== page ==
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@CapelliC, here's the data you were asking me. –  SealCuadrado Jun 14 '13 at 17:21

3 Answers 3

up vote 3 down vote accepted

I feel that you are not modelling in the right way, anyway this seems working (abusing of the suggestion by Jean-Bernard, +1)

definitivefriend(X, Y) :-
    friend(X, Y),
    friend(Y, X).

definitivefriend(X, Y) :-
    friend(X, Z), X @< Z,
    definitivefriend(Z, Y), Y \= X.

edit: this cannot work with your model. I can't see any other way than following Daniel suggestion (+1).

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I think if not all the friendships are mutual this won't work. For instance, with friend(sally, bob). friend(ted, bob) neither Sally nor Ted is @< Bob, so the recursive method won't fire even though Sally and Ted are "definitive friends" via Bob. It's unclear to me whether in the spec inverse friend/2 facts will always exist. –  Daniel Lyons Jun 13 '13 at 14:23
2  
@DanielLyons: the inverse spec is key for this to work. I agree it's an unclear - and rather unusual - way to express knowledge. –  CapelliC Jun 13 '13 at 14:52
    
@CapelliC Your code works, but there are some cases even with all the mutual relationships of elements of the graph, when I check definitivefriend with some elements of the same graph, the code returns me false (expected return is true). –  SealCuadrado Jun 13 '13 at 17:47
    
Cristian, could you post the data ? –  CapelliC Jun 13 '13 at 19:04
    
@CapelliC Sure, give me a moment, I will put it in the post itself, because the explanation is a little bit large and it involves to show the graph. –  SealCuadrado Jun 14 '13 at 16:17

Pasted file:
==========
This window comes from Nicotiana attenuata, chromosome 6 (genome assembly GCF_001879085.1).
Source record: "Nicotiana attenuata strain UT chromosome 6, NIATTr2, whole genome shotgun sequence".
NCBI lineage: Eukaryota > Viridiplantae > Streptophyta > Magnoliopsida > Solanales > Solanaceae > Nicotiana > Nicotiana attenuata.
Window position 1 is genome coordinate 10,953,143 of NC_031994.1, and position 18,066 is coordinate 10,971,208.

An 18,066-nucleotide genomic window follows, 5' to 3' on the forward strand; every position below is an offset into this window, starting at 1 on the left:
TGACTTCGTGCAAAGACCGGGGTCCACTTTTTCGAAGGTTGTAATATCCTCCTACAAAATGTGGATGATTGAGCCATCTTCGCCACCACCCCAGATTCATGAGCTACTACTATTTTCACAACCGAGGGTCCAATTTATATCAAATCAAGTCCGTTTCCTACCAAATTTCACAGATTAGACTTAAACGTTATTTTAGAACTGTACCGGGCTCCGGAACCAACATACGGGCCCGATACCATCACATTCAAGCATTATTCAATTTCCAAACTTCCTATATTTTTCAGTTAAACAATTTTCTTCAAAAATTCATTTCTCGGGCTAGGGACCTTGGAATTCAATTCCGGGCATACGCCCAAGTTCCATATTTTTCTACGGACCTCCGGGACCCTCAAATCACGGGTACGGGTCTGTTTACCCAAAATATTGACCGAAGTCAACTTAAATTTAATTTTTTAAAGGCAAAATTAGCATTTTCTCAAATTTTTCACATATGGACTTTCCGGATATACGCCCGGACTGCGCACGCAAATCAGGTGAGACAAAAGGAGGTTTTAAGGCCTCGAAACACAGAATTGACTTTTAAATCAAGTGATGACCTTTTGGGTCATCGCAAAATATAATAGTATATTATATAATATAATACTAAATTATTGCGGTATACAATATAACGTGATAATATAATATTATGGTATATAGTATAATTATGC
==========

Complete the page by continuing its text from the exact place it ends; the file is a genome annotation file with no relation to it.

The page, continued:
For your second definitivefriend rule, add a condition that X < Y. This will avoid cycles. Then simply add a rule for:

definitivefriend(X,Y) :- definitivefriend(Y,X)

As it is now, you could have:

definitivefriend(1,2) :- friend(1,3), definitivefriend(3,2)
definitivefriend(3,2) :- friend(2,1), definitivefriend(1,2)

Which leads to infinite recursion

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I don't understand what you mean with "add a condition that X < Y." –  SealCuadrado Jun 12 '13 at 23:02
    
You're probably going to want @</2 instead of </2 since it will work for atoms (arbitrary terms, really) rather than just numbers. –  Daniel Lyons Jun 13 '13 at 5:03
    
@DanielLyons I barely remember the answer set programming class I took, and it wasn't even prolog. You can steal from this and post your own better answer if you'd like, I have no clue how to go from here. –  Jean-Bernard Pellerin Jun 13 '13 at 5:06

The problem, basically, is cycles. Your graph is acyclic, but your code is not. Here's the question. Suppose I give the query :- definitivefriend(foo1, foo2).. What's to stop Prolog from expanding that like this:

definitivefriend(foo1, foo2) 
:- friend(foo1, foo2), definitivefriend(foo2, foo2).                     % by clause 2
:- friend(foo1, foo2), friend(foo2, foo1), definitivefriend(foo1, foo2). % by clause 2

:- friend(foo1, foo2), friend(foo2, foo1), friend(foo1, foo2), 
   definitivefriend(foo2, foo2).                                         % by clause 2

etc.

@Jean-Bernard Pellerin provides one useful way to prevent cycles, by forcing a total ordering. I don't think that's the right approach here, but I can't quite put my finger on why. However, one thing you can do is provide a visited list to check against and not re-enter nodes you've already been to. That code's going to look like this:

definitivefriend(X, Z) :- definitivefriend(X, Z, [X]).

definitivefriend(X, Y, Visited) :- 
    friend(X, Y), \+ memberchk(Y, Visited).
definitivefriend(X, Z, Visited) :- 
    friend(X, Y), \+ memberchk(Y, Visited), 
    definitivefriend(Y, Z, [Y|Visited]).